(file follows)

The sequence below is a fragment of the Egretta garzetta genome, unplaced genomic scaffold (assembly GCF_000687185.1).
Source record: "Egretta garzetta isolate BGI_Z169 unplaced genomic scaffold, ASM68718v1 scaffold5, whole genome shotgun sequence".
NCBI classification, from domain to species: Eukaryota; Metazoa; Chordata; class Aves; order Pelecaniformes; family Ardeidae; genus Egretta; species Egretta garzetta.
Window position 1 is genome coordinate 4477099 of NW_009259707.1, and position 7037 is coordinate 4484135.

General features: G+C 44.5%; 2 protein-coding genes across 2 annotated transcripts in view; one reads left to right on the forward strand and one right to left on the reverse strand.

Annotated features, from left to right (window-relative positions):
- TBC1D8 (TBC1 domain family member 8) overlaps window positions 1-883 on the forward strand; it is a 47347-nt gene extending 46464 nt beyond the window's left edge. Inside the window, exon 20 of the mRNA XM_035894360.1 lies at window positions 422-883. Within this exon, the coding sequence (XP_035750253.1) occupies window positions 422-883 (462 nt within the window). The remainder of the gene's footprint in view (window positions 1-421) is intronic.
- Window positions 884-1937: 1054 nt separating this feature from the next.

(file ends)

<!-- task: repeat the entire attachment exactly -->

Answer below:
The sequence below is a fragment of the Egretta garzetta genome, unplaced genomic scaffold (assembly GCF_000687185.1).
Source record: "Egretta garzetta isolate BGI_Z169 unplaced genomic scaffold, ASM68718v1 scaffold5, whole genome shotgun sequence".
NCBI classification, from domain to species: Eukaryota; Metazoa; Chordata; class Aves; order Pelecaniformes; family Ardeidae; genus Egretta; species Egretta garzetta.
Window position 1 is genome coordinate 4477099 of NW_009259707.1, and position 7037 is coordinate 4484135.

General features: G+C 44.5%; 2 protein-coding genes across 2 annotated transcripts in view; one reads left to right on the forward strand and one right to left on the reverse strand.

Annotated features, from left to right (window-relative positions):
- TBC1D8 (TBC1 domain family member 8) overlaps window positions 1-883 on the forward strand; it is a 47347-nt gene extending 46464 nt beyond the window's left edge. Inside the window, exon 20 of the mRNA XM_035894360.1 lies at window positions 422-883. Within this exon, the coding sequence (XP_035750253.1) occupies window positions 422-883 (462 nt within the window). The remainder of the gene's footprint in view (window positions 1-421) is intronic.
- Window positions 884-1937: 1054 nt separating this feature from the next.